André Heller created two attractions for Luna Luna: The Dream Station, an inflatable structure that housed a cafe, and a Wedding Chapel installation where guests could marry whomever or whatever they wanted.
Heller works in diverse mediums, including installation, theater, and sculpture
He began planning Luna Luna in 1974
Luna Luna continues Heller’s interest in creating fun and entertaining experiences for the masses
Driven by his ceaseless curiosity and desire to traverse artistic mediums, André Heller has worked across film, installation, music, theater, sculpture, and writing. Although much of his earlier work focused on on fun and leisure, Heller’s recent work harbors political meaning. Recently, he curated an exhibition at Weingut Taggenbrunn in St. Veit an der Glan where his collaborative project Weltzustandsmaschine (“World State Machine”) dispenses information about climate change. In addition, his Heroes of Peace installation, in collaboration with Swarovski, incorporates projections and holograms of Nobel Peace Prize winners and other individuals devoted to peace, including John Lennon, Nelson Mandela, and Pablo Picasso.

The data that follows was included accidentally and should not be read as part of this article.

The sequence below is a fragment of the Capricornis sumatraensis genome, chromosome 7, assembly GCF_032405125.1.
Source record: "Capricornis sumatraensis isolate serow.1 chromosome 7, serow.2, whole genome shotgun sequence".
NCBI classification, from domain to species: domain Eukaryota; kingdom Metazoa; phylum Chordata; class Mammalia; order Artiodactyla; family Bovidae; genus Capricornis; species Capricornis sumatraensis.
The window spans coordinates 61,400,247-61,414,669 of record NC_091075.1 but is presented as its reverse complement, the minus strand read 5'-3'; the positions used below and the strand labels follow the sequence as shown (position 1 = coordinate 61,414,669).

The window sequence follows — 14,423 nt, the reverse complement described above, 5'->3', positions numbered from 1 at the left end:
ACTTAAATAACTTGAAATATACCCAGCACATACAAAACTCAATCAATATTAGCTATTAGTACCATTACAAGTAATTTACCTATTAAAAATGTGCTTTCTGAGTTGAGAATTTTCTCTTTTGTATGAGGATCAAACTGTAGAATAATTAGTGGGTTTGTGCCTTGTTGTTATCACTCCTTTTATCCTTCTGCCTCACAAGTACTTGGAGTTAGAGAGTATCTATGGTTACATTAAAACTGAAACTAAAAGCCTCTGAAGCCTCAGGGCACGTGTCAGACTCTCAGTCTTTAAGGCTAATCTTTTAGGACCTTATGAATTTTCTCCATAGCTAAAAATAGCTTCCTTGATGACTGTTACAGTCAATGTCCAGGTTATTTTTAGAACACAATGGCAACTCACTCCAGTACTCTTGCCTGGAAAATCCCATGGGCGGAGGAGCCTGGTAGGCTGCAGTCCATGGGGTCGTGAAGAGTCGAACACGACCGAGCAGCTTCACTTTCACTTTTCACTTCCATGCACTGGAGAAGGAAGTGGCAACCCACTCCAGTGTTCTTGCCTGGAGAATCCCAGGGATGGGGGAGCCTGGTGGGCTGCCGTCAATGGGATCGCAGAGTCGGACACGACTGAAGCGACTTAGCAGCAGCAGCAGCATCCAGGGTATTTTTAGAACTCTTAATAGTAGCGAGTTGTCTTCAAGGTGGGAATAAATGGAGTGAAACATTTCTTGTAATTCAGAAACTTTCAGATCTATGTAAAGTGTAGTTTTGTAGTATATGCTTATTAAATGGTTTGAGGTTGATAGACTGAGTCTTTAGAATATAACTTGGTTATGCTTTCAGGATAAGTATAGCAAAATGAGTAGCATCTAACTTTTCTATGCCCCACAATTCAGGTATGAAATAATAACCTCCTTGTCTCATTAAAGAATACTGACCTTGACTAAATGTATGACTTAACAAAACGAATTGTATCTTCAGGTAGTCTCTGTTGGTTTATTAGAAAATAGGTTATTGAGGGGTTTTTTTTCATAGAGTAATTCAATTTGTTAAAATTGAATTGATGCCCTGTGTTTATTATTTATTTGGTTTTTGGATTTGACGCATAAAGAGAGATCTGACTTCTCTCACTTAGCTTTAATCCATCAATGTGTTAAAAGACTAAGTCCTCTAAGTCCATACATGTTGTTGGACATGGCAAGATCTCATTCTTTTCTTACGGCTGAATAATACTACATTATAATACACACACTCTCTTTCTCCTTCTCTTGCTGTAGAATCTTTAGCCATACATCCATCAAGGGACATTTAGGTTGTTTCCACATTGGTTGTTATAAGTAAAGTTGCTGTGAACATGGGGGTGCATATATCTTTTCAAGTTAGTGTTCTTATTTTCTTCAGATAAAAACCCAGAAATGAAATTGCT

In 1974, Heller devised the initial plans for Luna Luna, which he described as a Gesamtkunstwerk or “total work of art” that combined visual art, music, theater, design, circus arts, and performance. Interviewed by ARTnews a decade later, he explained that the purpose of Luna Luna was to use art and imagination to survive and fight back against an endangered world. Heller has said that his greatest achievement was accomplishing Luna Luna with limited funding: 500,000 Deutsche Marks provided by the German publication Neue Revue. For his artistic contribution to Luna Luna, Heller created an inflatable, spiked balloon sculpture, derived from one of his Flying Sculptures (1986-90), that contained a café. Additionally, he made a stage flanked by large-scale cubist sculptures of a bride and groom where visitors could “marry” whomever they chose—a political act in the 1980s when marriage was restricted to heterosexual couples. Additionally, Heller created carnival cut-outs of celebrities that visitors could pose with for pictures.
The purpose of Luna Luna was to use art and imagination to survive and fight back against an endangered world.